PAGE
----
[Standards] Proposed XMPP Extension: Roster Versioning
stpeter at stpeter.im
Wed Mar 5 15:47:16 UTC 2008
Richard Dobson wrote:
>> You just use a 128-bit unsigned integer. There is no upper limit here
>> - in particular, there is no upper limit specified anywhere in this
>> document - XSD merely states that a xs:nonNegativeInteger is a
>> sequence of digits, and has "countably infinite" cardinality.
>> If you really and truly believe that practical limits of 64-bit
>> unsigned integers can cause problems in the real world, I honestly
>> don't know what to say except show you the figures - you could have
>> thousands of updates every millisecond, and still last over half a
>> million years - 574,542 roughly, assuming a fixed year length of
>> 365.25 days.
>> I'm all for designing for the future, but you have to draw the line
>> somewhere, and besides, I figure we'll be on something bigger than
>> 64-bit well before then - a jump to 128-bit gains us 10^25 years of
>> breathing space, and I'd like to imagine we can think up a solution
>> within that time, assuming that's prior to the heat death of the
> Sure you can keep increasing the bit size of your integer in your
> implementation, but the spec still needs to dictate what happens once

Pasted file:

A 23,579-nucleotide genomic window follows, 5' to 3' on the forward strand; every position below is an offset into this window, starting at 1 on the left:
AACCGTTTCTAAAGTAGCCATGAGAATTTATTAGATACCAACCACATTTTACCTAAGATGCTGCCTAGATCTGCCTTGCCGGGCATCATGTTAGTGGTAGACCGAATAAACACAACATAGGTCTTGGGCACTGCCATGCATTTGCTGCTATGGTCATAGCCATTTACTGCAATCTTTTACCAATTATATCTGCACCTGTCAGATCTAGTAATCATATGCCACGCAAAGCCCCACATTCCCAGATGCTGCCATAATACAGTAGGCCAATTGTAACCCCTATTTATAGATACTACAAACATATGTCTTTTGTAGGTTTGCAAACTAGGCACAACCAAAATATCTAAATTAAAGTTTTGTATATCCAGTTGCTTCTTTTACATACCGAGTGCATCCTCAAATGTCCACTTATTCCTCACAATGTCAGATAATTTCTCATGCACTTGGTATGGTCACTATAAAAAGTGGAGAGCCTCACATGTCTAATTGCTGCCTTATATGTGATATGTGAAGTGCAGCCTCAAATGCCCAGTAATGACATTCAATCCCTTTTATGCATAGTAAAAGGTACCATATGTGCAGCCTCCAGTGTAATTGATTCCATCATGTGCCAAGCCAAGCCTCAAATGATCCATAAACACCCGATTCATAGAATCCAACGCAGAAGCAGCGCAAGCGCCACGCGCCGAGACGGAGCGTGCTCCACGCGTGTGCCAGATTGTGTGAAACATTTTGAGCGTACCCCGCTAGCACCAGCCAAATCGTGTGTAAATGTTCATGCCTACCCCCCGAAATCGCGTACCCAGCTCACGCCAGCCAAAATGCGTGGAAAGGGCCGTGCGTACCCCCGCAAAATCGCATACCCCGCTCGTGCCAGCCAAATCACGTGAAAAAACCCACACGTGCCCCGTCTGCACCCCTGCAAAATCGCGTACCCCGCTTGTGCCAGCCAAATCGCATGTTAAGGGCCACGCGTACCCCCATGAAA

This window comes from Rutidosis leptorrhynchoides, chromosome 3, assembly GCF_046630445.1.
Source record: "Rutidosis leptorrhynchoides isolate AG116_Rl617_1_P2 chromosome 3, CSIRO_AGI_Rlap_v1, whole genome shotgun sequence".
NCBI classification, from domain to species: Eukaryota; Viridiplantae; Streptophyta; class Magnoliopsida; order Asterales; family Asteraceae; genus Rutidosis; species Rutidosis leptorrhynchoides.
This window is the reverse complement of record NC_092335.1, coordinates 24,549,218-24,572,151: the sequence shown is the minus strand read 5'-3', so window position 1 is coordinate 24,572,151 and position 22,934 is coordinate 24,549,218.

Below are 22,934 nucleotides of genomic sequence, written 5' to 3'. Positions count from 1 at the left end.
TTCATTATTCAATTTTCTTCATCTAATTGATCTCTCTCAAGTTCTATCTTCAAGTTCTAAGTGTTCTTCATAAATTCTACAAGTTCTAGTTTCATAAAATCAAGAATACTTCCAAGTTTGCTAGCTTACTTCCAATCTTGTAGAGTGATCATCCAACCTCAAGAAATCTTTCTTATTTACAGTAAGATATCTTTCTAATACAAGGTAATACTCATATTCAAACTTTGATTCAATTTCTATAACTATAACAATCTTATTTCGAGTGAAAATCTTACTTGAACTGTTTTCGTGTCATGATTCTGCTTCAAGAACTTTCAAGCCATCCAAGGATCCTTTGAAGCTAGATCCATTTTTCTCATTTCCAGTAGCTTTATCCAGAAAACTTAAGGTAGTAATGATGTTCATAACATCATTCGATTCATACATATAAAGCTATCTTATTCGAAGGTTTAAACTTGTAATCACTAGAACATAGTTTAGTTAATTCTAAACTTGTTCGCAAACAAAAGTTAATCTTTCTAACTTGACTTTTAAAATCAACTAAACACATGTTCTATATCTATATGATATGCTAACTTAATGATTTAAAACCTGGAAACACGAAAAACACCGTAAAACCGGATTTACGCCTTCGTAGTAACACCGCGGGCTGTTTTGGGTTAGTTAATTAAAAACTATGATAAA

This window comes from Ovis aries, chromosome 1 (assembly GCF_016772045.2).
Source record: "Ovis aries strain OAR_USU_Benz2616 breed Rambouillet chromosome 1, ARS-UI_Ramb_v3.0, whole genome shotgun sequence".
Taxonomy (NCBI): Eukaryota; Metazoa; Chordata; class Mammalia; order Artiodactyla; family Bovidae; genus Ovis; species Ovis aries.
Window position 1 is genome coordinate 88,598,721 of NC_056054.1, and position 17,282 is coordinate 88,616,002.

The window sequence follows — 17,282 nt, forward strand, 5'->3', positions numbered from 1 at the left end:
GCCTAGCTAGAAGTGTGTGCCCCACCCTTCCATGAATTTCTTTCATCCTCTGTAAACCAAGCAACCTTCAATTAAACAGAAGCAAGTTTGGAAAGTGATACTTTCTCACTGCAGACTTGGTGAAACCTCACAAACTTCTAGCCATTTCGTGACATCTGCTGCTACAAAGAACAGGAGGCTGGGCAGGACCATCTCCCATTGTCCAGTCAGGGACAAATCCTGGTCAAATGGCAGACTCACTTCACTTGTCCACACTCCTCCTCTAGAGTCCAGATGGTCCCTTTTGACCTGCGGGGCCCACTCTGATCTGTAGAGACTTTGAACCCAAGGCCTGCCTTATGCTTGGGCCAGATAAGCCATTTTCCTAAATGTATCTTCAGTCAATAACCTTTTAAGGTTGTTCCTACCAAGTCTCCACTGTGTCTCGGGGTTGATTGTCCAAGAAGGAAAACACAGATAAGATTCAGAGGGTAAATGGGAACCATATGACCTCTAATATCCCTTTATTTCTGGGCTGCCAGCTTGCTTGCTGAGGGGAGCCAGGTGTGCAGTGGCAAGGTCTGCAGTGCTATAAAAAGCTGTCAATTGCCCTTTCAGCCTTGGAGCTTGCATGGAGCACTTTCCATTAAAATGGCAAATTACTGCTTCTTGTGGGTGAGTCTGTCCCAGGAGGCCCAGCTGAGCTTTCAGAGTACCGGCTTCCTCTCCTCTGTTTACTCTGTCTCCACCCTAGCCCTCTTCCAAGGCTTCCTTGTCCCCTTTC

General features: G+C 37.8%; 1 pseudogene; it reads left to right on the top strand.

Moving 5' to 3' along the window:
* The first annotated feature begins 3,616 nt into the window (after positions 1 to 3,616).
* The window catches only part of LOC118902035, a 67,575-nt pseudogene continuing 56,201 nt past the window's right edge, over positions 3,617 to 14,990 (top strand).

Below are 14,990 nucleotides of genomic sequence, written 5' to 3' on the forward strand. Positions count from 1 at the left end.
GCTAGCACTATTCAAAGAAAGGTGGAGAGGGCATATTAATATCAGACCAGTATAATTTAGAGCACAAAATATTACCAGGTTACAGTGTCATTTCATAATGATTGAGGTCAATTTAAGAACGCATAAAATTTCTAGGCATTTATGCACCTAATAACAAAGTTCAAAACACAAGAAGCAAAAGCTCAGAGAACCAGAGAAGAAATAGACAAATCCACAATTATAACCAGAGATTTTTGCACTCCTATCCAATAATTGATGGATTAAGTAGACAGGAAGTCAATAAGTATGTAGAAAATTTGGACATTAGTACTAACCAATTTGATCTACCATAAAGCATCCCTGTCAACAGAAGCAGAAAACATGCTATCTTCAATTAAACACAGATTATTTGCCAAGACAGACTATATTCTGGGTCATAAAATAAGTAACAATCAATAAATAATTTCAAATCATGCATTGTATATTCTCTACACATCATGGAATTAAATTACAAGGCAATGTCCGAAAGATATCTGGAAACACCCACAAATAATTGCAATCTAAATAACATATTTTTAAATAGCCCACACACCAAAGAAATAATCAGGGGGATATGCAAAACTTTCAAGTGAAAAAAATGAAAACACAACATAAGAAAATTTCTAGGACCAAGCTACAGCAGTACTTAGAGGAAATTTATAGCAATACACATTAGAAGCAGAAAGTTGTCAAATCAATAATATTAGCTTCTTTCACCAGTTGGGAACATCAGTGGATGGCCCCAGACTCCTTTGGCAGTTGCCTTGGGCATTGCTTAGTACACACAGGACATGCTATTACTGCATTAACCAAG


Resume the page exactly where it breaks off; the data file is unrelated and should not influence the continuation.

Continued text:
> you reach overflow
In half a million years we'll be on XMPP version 168.9, won't we? ;-)
Why are we designing for such an eventuality?
> if its going to define that you have to implement it
> that way as well as how long the integer should be, although I still
> fail to see why strictly increasing numbers should be a MUST at the
> protocol level, IMO this is an internal server implementation issue and
> not a protocol one, im all for recommending that as a way for the server
> to implement it, but still don't think it should be MUST only RECOMMENDED.
If we change it to a SHOULD will that make people happier? We do
something similar in server dialback (recommend an algorithm for key
generation using HMAC-SHA256, but say you can use something else).
More arguments for using "a non-negative integer representing a strictly
increasing sequence number that is increased with any change to the
1. Code reuse
2. Server migration (yes, it happens, and it's painful enough as it is
without having to figure out a way to migrate opaque GUIDs from your old
implementation into strictly increasing sequence numbers in your new
-------------- next part --------------
A non-text attachment was scrubbed...
Size: 7338 bytes
Desc: S/MIME Cryptographic Signature
More information about the Standards